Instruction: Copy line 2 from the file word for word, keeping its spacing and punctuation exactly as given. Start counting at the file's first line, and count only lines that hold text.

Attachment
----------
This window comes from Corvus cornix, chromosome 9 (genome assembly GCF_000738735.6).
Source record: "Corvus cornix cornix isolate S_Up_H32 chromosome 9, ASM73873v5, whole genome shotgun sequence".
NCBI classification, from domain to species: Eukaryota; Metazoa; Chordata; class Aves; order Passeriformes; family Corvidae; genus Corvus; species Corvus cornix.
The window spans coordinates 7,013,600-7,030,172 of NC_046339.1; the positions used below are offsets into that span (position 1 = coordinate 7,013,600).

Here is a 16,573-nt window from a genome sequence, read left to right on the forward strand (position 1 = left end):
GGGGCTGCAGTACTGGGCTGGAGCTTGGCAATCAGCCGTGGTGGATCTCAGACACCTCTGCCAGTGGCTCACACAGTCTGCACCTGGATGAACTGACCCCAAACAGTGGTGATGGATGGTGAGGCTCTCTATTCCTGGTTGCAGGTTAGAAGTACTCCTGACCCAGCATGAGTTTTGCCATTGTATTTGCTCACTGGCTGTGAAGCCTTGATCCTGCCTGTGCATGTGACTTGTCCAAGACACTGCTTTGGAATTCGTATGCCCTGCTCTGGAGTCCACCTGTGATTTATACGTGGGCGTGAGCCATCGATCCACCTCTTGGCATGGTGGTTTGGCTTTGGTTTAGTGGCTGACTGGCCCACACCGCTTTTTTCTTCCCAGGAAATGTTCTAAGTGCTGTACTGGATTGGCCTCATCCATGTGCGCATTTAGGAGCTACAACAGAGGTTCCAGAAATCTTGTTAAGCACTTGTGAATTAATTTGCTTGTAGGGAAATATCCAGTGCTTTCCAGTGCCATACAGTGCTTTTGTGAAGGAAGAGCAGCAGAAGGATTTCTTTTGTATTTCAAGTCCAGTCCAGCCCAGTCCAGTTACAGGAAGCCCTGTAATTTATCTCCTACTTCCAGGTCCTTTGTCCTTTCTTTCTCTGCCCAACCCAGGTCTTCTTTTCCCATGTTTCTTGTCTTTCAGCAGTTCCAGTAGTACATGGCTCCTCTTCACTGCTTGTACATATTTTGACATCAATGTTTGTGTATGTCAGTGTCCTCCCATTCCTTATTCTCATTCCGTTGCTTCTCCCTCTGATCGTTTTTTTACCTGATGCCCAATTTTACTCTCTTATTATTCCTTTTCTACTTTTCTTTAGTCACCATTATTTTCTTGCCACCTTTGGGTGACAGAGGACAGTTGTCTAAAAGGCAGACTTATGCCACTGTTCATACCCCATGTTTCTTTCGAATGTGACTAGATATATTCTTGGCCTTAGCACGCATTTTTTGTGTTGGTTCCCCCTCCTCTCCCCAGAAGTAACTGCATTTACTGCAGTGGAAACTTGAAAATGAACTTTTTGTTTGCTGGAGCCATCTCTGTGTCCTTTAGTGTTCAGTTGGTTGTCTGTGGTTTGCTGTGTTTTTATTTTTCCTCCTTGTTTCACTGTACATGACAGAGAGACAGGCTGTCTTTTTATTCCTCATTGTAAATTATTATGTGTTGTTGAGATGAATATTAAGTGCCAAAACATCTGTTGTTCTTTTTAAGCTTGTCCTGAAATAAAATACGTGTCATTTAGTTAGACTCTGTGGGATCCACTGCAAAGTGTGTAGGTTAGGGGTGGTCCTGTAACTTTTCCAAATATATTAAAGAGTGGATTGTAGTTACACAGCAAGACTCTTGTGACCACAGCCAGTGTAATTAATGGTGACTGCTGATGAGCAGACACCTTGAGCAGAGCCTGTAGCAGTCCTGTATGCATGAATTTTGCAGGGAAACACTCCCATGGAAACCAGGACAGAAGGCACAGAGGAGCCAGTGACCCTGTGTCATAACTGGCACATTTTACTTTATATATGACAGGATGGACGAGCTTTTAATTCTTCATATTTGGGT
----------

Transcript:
Source record: "Corvus cornix cornix isolate S_Up_H32 chromosome 9, ASM73873v5, whole genome shotgun sequence".